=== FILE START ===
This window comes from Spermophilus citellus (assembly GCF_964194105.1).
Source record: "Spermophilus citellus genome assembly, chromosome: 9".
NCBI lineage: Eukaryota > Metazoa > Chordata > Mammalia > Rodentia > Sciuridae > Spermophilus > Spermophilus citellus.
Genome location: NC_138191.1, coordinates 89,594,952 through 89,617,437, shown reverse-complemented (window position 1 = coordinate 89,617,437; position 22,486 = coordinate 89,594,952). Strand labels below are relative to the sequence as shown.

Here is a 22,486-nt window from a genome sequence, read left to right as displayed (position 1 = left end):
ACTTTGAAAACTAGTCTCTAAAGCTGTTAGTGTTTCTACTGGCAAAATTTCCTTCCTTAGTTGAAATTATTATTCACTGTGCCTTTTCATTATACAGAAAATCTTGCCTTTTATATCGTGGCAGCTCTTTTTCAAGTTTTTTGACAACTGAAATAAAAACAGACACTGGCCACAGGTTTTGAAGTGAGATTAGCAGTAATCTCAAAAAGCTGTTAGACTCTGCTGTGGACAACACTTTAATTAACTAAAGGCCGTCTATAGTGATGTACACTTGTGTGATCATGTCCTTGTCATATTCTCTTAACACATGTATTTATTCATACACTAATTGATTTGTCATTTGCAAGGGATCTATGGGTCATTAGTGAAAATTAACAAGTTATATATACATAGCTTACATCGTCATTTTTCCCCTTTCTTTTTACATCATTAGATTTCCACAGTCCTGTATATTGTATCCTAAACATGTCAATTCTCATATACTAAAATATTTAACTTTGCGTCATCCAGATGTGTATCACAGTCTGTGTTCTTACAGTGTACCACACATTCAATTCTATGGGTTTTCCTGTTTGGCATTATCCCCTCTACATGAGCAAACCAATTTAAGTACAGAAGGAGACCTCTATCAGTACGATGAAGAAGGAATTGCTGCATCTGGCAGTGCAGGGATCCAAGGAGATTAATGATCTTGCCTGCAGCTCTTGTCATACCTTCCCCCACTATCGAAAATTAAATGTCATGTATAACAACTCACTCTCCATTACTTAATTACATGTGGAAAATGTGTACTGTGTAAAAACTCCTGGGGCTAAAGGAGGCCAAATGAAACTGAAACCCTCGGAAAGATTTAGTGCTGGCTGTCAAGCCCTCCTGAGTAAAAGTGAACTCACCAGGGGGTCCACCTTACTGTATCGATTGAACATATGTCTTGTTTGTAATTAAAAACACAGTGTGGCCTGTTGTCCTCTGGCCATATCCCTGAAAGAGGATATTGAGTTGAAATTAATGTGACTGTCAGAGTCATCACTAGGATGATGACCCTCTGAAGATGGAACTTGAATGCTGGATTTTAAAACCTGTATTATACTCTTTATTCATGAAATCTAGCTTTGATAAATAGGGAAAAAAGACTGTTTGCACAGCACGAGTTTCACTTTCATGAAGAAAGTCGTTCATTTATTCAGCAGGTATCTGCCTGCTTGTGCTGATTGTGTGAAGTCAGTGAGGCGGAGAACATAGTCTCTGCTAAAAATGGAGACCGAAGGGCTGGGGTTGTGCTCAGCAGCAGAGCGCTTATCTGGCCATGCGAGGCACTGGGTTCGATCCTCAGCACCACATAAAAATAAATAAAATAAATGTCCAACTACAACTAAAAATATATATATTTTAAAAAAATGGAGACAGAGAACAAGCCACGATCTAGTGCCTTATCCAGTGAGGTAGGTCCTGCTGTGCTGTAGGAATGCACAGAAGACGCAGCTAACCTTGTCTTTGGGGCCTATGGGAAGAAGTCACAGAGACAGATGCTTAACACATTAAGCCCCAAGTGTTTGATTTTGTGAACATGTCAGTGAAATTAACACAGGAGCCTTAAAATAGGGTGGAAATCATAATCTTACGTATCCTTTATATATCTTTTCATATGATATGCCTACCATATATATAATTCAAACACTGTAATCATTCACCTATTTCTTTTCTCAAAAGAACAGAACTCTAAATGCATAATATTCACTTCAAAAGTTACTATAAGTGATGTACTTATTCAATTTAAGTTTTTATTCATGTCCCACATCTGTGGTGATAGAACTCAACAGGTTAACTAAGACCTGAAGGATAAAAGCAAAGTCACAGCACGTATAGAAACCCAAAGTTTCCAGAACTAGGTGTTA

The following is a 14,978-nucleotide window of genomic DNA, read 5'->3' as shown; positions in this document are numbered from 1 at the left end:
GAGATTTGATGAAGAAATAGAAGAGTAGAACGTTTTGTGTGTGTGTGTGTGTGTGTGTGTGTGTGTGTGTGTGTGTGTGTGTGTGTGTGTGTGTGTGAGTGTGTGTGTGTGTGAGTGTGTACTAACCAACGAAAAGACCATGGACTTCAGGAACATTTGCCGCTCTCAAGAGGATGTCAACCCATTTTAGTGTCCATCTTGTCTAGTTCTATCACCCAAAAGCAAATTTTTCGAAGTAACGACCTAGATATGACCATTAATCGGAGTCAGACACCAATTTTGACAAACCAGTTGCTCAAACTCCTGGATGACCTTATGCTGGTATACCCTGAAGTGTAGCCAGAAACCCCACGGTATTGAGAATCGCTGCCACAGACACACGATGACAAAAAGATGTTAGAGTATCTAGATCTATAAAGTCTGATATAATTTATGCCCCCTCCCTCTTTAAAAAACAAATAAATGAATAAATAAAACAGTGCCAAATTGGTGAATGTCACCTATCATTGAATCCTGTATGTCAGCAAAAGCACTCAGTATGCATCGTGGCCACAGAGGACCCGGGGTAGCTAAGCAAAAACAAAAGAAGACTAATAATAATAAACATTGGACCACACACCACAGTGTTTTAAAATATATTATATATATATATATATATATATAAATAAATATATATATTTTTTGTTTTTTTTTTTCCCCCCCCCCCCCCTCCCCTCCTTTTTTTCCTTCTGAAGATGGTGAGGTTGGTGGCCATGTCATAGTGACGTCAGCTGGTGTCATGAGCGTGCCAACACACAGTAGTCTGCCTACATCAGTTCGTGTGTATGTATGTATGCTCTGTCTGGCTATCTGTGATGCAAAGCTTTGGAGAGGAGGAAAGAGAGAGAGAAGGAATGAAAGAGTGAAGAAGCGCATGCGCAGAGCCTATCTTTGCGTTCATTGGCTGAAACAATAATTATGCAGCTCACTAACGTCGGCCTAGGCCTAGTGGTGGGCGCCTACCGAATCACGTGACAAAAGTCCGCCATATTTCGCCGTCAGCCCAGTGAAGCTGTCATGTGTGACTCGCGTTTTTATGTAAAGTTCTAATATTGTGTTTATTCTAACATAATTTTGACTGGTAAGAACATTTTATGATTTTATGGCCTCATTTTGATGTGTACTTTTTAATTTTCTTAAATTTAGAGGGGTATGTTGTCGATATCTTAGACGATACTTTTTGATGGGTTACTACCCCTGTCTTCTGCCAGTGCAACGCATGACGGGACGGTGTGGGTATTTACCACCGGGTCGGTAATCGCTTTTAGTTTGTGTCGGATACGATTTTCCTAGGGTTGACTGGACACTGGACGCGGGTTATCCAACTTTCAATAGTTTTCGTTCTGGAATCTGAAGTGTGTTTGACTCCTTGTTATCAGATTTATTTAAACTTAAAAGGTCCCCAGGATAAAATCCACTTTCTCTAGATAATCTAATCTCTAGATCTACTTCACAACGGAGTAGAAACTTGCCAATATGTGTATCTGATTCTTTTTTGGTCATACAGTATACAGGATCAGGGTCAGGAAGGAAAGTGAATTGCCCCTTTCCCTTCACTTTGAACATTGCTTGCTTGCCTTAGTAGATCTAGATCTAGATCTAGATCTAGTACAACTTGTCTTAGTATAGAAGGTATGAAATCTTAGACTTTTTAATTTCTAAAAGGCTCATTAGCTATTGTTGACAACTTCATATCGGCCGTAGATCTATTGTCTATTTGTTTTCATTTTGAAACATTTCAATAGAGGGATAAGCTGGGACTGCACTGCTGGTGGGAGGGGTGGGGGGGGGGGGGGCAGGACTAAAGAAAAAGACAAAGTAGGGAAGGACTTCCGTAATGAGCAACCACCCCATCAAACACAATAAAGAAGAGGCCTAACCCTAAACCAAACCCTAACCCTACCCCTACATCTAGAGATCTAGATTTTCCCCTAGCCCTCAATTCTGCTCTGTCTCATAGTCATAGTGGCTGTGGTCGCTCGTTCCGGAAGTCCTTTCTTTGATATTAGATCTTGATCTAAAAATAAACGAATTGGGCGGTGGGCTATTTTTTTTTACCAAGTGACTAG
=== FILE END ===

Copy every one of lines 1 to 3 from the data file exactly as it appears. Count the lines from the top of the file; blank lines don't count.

This window comes from Spermophilus citellus (assembly GCF_964194105.1).
Source record: "Spermophilus citellus genome assembly, chromosome: 9".
NCBI lineage: Eukaryota > Metazoa > Chordata > Mammalia > Rodentia > Sciuridae > Spermophilus > Spermophilus citellus.